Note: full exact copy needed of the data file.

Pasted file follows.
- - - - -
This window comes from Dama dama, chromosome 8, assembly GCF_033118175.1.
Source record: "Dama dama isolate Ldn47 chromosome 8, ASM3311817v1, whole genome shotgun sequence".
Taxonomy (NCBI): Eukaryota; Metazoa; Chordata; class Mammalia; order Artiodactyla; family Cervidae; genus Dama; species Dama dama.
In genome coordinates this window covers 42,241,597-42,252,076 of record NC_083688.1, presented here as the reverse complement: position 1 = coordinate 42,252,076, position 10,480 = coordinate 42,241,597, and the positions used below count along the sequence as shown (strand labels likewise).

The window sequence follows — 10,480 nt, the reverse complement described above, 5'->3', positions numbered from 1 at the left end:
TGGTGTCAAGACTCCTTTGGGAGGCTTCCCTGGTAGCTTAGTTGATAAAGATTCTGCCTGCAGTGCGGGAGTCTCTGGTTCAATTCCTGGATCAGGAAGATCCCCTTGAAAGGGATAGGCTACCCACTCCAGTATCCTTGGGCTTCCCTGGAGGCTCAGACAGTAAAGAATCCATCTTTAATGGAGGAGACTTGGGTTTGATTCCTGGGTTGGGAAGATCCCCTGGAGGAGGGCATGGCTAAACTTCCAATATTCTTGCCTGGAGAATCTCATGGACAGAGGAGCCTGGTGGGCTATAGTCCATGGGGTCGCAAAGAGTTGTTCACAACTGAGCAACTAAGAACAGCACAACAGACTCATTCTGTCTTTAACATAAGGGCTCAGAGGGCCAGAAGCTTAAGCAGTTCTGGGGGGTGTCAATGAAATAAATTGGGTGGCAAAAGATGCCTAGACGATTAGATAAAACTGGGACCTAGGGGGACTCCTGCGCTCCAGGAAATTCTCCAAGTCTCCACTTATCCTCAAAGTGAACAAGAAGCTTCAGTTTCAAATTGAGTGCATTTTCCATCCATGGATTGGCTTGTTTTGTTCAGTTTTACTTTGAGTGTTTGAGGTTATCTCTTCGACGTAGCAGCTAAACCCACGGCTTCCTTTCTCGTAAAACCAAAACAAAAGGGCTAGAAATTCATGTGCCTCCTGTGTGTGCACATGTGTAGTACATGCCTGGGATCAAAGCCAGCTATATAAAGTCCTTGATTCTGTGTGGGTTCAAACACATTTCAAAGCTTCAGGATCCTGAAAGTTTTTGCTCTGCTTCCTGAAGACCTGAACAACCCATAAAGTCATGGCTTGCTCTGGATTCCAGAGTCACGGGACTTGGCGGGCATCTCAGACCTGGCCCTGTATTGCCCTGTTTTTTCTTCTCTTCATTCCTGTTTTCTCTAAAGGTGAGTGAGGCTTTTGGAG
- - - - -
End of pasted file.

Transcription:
This window comes from Dama dama, chromosome 8, assembly GCF_033118175.1.
Source record: "Dama dama isolate Ldn47 chromosome 8, ASM3311817v1, whole genome shotgun sequence".
Taxonomy (NCBI): Eukaryota; Metazoa; Chordata; class Mammalia; order Artiodactyla; family Cervidae; genus Dama; species Dama dama.
In genome coordinates this window covers 42,241,597-42,252,076 of record NC_083688.1, presented here as the reverse complement: position 1 = coordinate 42,252,076, position 10,480 = coordinate 42,241,597, and the positions used below count along the sequence as shown (strand labels likewise).

The window sequence follows — 10,480 nt, the reverse complement described above, 5'->3', positions numbered from 1 at the left end:
TGGTGTCAAGACTCCTTTGGGAGGCTTCCCTGGTAGCTTAGTTGATAAAGATTCTGCCTGCAGTGCGGGAGTCTCTGGTTCAATTCCTGGATCAGGAAGATCCCCTTGAAAGGGATAGGCTACCCACTCCAGTATCCTTGGGCTTCCCTGGAGGCTCAGACAGTAAAGAATCCATCTTTAATGGAGGAGACTTGGGTTTGATTCCTGGGTTGGGAAGATCCCCTGGAGGAGGGCATGGCTAAACTTCCAATATTCTTGCCTGGAGAATCTCATGGACAGAGGAGCCTGGTGGGCTATAGTCCATGGGGTCGCAAAGAGTTGTTCACAACTGAGCAACTAAGAACAGCACAACAGACTCATTCTGTCTTTAACATAAGGGCTCAGAGGGCCAGAAGCTTAAGCAGTTCTGGGGGGTGTCAATGAAATAAATTGGGTGGCAAAAGATGCCTAGACGATTAGATAAAACTGGGACCTAGGGGGACTCCTGCGCTCCAGGAAATTCTCCAAGTCTCCACTTATCCTCAAAGTGAACAAGAAGCTTCAGTTTCAAATTGAGTGCATTTTCCATCCATGGATTGGCTTGTTTTGTTCAGTTTTACTTTGAGTGTTTGAGGTTATCTCTTCGACGTAGCAGCTAAACCCACGGCTTCCTTTCTCGTAAAACCAAAACAAAAGGGCTAGAAATTCATGTGCCTCCTGTGTGTGCACATGTGTAGTACATGCCTGGGATCAAAGCCAGCTATATAAAGTCCTTGATTCTGTGTGGGTTCAAACACATTTCAAAGCTTCAGGATCCTGAAAGTTTTTGCTCTGCTTCCTGAAGACCTGAACAACCCATAAAGTCATGGCTTGCTCTGGATTCCAGAGTCACGGGACTTGGCGGGCATCTCAGACCTGGCCCTGTATTGCCCTGTTTTTTCTTCTCTTCATTCCTGTTTTCTCTAAAGGTGAGTGAGGCTTTTGGAG